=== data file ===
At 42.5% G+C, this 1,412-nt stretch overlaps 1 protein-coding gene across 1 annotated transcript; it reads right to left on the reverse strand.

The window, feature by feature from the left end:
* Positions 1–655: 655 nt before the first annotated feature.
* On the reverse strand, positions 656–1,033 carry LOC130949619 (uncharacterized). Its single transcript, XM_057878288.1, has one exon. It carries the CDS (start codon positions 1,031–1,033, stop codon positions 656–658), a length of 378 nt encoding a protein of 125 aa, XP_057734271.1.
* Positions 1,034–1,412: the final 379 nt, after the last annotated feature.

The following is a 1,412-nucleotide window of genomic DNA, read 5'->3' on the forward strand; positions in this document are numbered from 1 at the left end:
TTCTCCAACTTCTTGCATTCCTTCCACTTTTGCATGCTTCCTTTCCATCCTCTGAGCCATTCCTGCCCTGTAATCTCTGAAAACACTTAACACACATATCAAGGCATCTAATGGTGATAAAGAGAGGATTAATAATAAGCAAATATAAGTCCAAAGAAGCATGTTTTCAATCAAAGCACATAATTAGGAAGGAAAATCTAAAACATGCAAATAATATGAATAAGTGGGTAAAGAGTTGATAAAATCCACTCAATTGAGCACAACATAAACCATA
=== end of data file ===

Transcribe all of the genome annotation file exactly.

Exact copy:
At 42.5% G+C, this 1,412-nt stretch overlaps 1 protein-coding gene across 1 annotated transcript; it reads right to left on the reverse strand.

The window, feature by feature from the left end:
* Positions 1–655: 655 nt before the first annotated feature.
* On the reverse strand, positions 656–1,033 carry LOC130949619 (uncharacterized). Its single transcript, XM_057878288.1, has one exon. It carries the CDS (start codon positions 1,031–1,033, stop codon positions 656–658), a length of 378 nt encoding a protein of 125 aa, XP_057734271.1.
* Positions 1,034–1,412: the final 379 nt, after the last annotated feature.

The following is a 1,412-nucleotide window of genomic DNA, read 5'->3' on the forward strand; positions in this document are numbered from 1 at the left end:
TTCTCCAACTTCTTGCATTCCTTCCACTTTTGCATGCTTCCTTTCCATCCTCTGAGCCATTCCTGCCCTGTAATCTCTGAAAACACTTAACACACATATCAAGGCATCTAATGGTGATAAAGAGAGGATTAATAATAAGCAAATATAAGTCCAAAGAAGCATGTTTTCAATCAAAGCACATAATTAGGAAGGAAAATCTAAAACATGCAAATAATATGAATAAGTGGGTAAAGAGTTGATAAAATCCACTCAATTGAGCACAACATAAACCATA